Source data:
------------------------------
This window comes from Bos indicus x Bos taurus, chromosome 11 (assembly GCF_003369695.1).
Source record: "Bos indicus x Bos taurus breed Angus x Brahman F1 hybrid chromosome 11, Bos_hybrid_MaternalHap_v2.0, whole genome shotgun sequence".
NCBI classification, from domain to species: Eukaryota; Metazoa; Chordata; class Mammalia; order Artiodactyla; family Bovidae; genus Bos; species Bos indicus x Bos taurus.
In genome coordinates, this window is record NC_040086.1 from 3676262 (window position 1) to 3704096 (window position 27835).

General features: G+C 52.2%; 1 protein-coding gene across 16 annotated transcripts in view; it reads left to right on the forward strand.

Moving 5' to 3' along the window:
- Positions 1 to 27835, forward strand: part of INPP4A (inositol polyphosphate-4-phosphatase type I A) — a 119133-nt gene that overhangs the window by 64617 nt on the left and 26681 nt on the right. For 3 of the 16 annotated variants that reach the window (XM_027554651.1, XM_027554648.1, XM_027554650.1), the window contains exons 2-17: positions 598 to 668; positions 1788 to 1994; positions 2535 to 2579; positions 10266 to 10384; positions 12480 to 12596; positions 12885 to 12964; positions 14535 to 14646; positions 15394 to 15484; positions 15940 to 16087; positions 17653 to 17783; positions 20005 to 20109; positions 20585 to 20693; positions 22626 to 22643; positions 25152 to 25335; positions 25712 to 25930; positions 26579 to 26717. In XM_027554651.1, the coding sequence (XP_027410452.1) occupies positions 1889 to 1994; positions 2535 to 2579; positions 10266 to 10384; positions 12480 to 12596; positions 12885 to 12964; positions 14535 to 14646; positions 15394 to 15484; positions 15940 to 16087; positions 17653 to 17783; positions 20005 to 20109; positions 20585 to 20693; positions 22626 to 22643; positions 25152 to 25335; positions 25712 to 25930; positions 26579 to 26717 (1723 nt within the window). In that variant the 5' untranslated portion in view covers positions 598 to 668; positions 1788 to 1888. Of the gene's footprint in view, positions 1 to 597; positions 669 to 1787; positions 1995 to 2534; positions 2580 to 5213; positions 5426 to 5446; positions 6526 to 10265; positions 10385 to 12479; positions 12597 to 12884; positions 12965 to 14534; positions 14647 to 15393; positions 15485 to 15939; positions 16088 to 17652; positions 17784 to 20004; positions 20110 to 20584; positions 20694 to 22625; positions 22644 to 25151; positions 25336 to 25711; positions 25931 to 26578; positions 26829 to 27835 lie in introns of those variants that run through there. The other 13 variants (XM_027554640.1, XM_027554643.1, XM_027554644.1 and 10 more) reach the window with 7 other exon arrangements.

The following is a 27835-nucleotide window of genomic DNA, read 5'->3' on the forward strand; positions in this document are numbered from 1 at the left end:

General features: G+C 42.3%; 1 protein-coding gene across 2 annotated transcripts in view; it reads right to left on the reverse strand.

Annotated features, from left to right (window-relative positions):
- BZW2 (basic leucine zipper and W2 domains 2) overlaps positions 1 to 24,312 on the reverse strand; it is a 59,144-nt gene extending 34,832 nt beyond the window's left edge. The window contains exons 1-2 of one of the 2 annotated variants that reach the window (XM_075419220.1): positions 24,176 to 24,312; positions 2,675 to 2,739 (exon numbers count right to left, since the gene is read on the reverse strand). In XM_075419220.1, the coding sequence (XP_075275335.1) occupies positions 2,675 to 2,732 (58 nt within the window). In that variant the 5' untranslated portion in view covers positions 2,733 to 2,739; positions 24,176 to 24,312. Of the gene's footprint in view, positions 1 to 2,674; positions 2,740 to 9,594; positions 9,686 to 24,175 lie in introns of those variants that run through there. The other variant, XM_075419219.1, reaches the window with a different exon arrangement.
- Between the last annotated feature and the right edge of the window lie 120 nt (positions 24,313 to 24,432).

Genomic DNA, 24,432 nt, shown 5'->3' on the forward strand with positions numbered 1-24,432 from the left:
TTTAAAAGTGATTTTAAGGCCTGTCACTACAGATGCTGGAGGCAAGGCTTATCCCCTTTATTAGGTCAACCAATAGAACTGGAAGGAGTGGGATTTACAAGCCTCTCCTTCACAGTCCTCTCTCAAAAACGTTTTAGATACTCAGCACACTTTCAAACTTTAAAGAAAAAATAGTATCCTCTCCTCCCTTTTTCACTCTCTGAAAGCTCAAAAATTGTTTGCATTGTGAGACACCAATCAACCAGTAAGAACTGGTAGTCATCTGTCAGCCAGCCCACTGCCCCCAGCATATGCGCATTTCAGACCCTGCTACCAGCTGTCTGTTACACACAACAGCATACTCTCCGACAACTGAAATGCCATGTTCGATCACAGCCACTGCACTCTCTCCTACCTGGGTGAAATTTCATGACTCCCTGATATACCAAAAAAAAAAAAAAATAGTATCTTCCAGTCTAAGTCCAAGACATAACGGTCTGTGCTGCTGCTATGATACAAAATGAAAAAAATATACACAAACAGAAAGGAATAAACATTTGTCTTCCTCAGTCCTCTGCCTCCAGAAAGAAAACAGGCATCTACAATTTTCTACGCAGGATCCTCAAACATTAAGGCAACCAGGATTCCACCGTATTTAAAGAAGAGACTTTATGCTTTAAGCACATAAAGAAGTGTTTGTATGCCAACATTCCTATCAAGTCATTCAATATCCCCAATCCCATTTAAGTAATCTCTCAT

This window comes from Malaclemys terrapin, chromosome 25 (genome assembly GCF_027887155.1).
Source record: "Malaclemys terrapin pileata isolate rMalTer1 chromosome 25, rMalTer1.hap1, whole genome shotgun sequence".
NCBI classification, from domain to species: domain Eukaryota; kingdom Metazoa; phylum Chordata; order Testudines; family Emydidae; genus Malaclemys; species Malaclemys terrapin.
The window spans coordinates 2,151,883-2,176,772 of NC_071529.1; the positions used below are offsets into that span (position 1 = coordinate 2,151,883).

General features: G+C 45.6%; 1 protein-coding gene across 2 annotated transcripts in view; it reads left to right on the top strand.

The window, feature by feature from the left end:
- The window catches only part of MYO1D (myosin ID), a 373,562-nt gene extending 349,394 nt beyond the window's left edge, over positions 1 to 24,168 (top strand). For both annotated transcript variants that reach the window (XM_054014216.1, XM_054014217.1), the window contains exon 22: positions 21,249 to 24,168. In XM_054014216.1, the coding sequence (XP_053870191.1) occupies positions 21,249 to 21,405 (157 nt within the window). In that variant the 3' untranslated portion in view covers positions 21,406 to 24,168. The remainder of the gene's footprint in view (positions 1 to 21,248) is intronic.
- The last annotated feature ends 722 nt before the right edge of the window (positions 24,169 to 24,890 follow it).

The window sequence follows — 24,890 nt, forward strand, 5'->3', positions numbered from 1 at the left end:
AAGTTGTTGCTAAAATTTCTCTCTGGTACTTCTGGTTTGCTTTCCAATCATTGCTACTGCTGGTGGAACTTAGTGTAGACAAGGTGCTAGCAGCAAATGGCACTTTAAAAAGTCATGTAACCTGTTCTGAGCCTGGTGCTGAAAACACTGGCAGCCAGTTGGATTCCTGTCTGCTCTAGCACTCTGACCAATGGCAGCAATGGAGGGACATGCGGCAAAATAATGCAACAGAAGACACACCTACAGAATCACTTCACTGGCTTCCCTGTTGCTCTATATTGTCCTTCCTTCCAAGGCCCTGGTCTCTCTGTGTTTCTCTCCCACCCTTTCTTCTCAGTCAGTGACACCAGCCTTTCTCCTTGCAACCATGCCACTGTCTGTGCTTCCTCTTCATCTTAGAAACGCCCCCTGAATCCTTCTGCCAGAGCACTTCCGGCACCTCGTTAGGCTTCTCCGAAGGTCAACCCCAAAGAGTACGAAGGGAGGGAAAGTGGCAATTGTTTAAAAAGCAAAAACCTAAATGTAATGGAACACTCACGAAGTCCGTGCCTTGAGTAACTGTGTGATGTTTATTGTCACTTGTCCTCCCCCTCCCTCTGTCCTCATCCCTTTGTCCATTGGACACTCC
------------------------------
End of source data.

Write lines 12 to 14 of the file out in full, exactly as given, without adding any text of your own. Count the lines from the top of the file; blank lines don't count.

- Between the last annotated feature and the right edge of the window lie 120 nt (positions 24,313 to 24,432).

Genomic DNA, 24,432 nt, shown 5'->3' on the forward strand with positions numbered 1-24,432 from the left:
TTTAAAAGTGATTTTAAGGCCTGTCACTACAGATGCTGGAGGCAAGGCTTATCCCCTTTATTAGGTCAACCAATAGAACTGGAAGGAGTGGGATTTACAAGCCTCTCCTTCACAGTCCTCTCTCAAAAACGTTTTAGATACTCAGCACACTTTCAAACTTTAAAGAAAAAATAGTATCCTCTCCTCCCTTTTTCACTCTCTGAAAGCTCAAAAATTGTTTGCATTGTGAGACACCAATCAACCAGTAAGAACTGGTAGTCATCTGTCAGCCAGCCCACTGCCCCCAGCATATGCGCATTTCAGACCCTGCTACCAGCTGTCTGTTACACACAACAGCATACTCTCCGACAACTGAAATGCCATGTTCGATCACAGCCACTGCACTCTCTCCTACCTGGGTGAAATTTCATGACTCCCTGATATACCAAAAAAAAAAAAAAATAGTATCTTCCAGTCTAAGTCCAAGACATAACGGTCTGTGCTGCTGCTATGATACAAAATGAAAAAAATATACACAAACAGAAAGGAATAAACATTTGTCTTCCTCAGTCCTCTGCCTCCAGAAAGAAAACAGGCATCTACAATTTTCTACGCAGGATCCTCAAACATTAAGGCAACCAGGATTCCACCGTATTTAAAGAAGAGACTTTATGCTTTAAGCACATAAAGAAGTGTTTGTATGCCAACATTCCTATCAAGTCATTCAATATCCCCAATCCCATTTAAGTAATCTCTCAT